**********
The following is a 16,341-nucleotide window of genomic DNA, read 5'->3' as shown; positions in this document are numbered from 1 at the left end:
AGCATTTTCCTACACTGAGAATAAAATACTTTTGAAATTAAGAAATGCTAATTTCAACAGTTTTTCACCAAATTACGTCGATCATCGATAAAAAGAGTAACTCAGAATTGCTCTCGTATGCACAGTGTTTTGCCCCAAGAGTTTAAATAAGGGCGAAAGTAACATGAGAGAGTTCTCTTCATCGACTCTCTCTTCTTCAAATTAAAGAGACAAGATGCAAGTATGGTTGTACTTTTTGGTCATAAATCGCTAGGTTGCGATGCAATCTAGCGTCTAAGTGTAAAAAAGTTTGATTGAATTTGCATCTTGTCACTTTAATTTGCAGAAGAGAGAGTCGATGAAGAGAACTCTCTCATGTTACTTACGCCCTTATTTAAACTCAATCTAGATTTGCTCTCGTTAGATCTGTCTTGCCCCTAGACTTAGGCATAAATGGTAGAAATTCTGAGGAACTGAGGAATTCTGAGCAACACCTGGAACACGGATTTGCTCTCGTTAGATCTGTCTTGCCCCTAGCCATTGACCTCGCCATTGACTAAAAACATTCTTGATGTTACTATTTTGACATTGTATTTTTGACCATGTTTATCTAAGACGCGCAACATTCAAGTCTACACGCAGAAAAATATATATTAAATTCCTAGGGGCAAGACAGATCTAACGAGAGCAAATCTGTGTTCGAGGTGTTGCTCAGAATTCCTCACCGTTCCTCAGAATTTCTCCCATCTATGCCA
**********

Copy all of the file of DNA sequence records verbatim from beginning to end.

The following is a 16,341-nucleotide window of genomic DNA, read 5'->3' as shown; positions in this document are numbered from 1 at the left end:
AGCATTTTCCTACACTGAGAATAAAATACTTTTGAAATTAAGAAATGCTAATTTCAACAGTTTTTCACCAAATTACGTCGATCATCGATAAAAAGAGTAACTCAGAATTGCTCTCGTATGCACAGTGTTTTGCCCCAAGAGTTTAAATAAGGGCGAAAGTAACATGAGAGAGTTCTCTTCATCGACTCTCTCTTCTTCAAATTAAAGAGACAAGATGCAAGTATGGTTGTACTTTTTGGTCATAAATCGCTAGGTTGCGATGCAATCTAGCGTCTAAGTGTAAAAAAGTTTGATTGAATTTGCATCTTGTCACTTTAATTTGCAGAAGAGAGAGTCGATGAAGAGAACTCTCTCATGTTACTTACGCCCTTATTTAAACTCAATCTAGATTTGCTCTCGTTAGATCTGTCTTGCCCCTAGACTTAGGCATAAATGGTAGAAATTCTGAGGAACTGAGGAATTCTGAGCAACACCTGGAACACGGATTTGCTCTCGTTAGATCTGTCTTGCCCCTAGCCATTGACCTCGCCATTGACTAAAAACATTCTTGATGTTACTATTTTGACATTGTATTTTTGACCATGTTTATCTAAGACGCGCAACATTCAAGTCTACACGCAGAAAAATATATATTAAATTCCTAGGGGCAAGACAGATCTAACGAGAGCAAATCTGTGTTCGAGGTGTTGCTCAGAATTCCTCACCGTTCCTCAGAATTTCTCCCATCTATGCCA